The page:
Ian Patrick Badtrousers

Standard dialect

This document is a well-annotated logotic text.

There is very little difference as to how we read history, write text, or design computer systems. In a way, there is no difference at all; as long as you think of system in terms of text, history remains a matter of time.

Introduction

Logos is not a programming language, but a language language.

Therefore, it does not attempt at programming, but rather allows for elaborate description and interpretation of arbitrary systems.

Whenever a sign occurs, we are tempted to compute it.

In programming, this is not necessarily the most sensible thing to do, in which case it soon becomes apparent that for certain problems no amount of additional programming will be sufficient to interpret the sign.

	// 1. Void manifests itself.
//
void.

To speak of void is to say nothing.

	// 2. Iota is an intangible particle, a form distinguished from void.
//
iota := not void.

For iota signifies meaning, void a lack thereof.

The occurance of iota is inevitable in any meaningful discourse; to remain meaningless the discourse has to consist of either one or none propositions.

	// 3. Boolean is a iota of truthfulness.
//
boolean := iota.


// 4. True and false are the boolean possibilities.
//
true, false := boolean.


// 5. Truthfulness gives rise to normal logic.
//
not p :=
	p := boolean.

	-> p ?
		true  -> false.
		false -> true.

p and q :=
	p, q := boolean.

	-> p ?
		true  -> q.
		false -> false.

p or q :=
	p, q := boolean.

	-> p ?
		true  -> true.
		false -> q.

The aforementioned propositions express the foundation of logic.

It’s about time to elaborate upon the rules more. Much of the logotic syntax is driven by punctuation. By now, you could have guessed correctly that := reads as “say” and plays the semantic role of definition.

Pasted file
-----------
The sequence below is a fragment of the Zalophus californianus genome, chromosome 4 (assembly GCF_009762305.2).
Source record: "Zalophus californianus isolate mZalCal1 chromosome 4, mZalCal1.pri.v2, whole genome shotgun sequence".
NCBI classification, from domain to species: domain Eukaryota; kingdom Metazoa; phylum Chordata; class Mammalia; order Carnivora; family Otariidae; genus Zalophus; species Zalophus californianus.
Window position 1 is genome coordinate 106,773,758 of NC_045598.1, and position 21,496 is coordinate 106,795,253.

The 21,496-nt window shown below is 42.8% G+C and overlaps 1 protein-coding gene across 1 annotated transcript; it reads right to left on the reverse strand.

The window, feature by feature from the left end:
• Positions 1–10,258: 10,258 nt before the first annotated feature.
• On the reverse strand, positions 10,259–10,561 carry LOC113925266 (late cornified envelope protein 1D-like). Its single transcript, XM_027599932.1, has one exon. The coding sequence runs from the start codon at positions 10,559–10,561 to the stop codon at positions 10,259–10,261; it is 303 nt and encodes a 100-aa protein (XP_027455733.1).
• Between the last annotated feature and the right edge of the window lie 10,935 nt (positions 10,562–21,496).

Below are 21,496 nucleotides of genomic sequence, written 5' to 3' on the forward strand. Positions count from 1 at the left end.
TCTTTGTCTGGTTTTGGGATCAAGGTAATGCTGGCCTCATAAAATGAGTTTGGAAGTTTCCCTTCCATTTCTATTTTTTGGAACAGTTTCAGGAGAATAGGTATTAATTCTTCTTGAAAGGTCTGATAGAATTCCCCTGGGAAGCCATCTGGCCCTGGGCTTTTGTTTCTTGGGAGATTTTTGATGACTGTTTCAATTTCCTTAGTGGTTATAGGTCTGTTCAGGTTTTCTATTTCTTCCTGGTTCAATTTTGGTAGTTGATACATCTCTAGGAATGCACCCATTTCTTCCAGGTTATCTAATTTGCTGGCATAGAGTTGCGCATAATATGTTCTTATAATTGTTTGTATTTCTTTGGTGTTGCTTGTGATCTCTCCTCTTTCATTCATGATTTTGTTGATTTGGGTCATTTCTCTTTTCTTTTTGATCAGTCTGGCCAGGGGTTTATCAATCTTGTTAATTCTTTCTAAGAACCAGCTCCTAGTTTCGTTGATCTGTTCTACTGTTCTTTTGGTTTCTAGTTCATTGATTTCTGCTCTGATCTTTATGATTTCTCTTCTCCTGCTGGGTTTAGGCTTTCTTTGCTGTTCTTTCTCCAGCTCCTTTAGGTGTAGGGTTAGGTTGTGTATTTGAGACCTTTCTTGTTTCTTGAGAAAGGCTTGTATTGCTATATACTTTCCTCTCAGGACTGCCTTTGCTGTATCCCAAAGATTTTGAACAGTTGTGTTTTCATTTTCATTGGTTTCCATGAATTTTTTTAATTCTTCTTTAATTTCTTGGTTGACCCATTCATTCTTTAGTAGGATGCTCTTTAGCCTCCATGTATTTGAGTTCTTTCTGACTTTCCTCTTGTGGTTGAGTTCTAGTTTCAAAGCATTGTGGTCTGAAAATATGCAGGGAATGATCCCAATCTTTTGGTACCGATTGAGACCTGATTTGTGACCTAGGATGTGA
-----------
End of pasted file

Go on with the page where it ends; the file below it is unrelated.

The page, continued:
You can spot a couple of extra punctuations, such as propositional implication -> and the questional ? along the lines of the definition above. Exact definitions of these punctuations are irrelevant in due course of this specification, so no need to bother demonstrating their significance.

	// 6. Exclusive is derived from the existing propositions.
//
p xor q :=
	p, q := boolean.

	-> (p or q) and not (p and q.)

Exclusive or—logical addition—can be expressed with the propositions beforehand.

Discourse

This should be absolutely clear!

When speaking of discourse, it’s important to remember that discourse is not whole in the same way a word is whole. For discourse, one shall constantly differentiate the object—language that is being used, from the subject—participators of so said discourse.

No programming language makes explicit distinction between the object and the subjects of discourse.

	// 7. Text is a non-empty sequence of propositions.
//
text := iota...

There are many theories of language, but it’s fair to consider words atomic and think of propositions as consisting of words.

Proposition in itself is only a statement of fact about the world. Deprived of context, that is—state of the affairs—it becomes somewhat atomic, too. Text is to a proposition what proposition is to a word.

The punctuation is used to pronounce the text.

	// 8. Actor is a iota of the subject.
//
actor := iota.


// 9. This is the currently speaking actor.
//
this := actor.

// 0. If-then-else text clause construction.
//
if condition, then clause :=
	condition := boolean.
	clause := text.

	condition -> clause...

	-> conditions.
condition else alternative clause :=
	condition := boolean.
	alternative clause := text.

	not condition -> alternative clause...

	-> condition?


// 9. For a sign, we can speak of its value.
//
sign is defined :=
	sign := iota.

	-> sign != void.

Whearas propositions simply consist of words, discourse doesn’t exclusively consist of texts, but also includes the ones pronouncing these texts in due course.

Dialect is a description of what can be said by whom under what circumstances.